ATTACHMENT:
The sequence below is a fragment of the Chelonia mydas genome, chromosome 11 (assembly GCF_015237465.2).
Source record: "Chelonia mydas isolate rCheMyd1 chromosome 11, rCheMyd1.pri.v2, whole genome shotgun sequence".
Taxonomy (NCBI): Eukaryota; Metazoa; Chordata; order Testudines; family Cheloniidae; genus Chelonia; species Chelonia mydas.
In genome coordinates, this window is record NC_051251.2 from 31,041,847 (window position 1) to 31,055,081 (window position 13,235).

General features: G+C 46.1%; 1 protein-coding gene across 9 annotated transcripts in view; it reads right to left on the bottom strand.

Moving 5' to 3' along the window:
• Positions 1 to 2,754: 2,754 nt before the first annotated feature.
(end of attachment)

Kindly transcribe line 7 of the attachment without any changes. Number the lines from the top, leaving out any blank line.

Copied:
• Positions 1 to 2,754: 2,754 nt before the first annotated feature.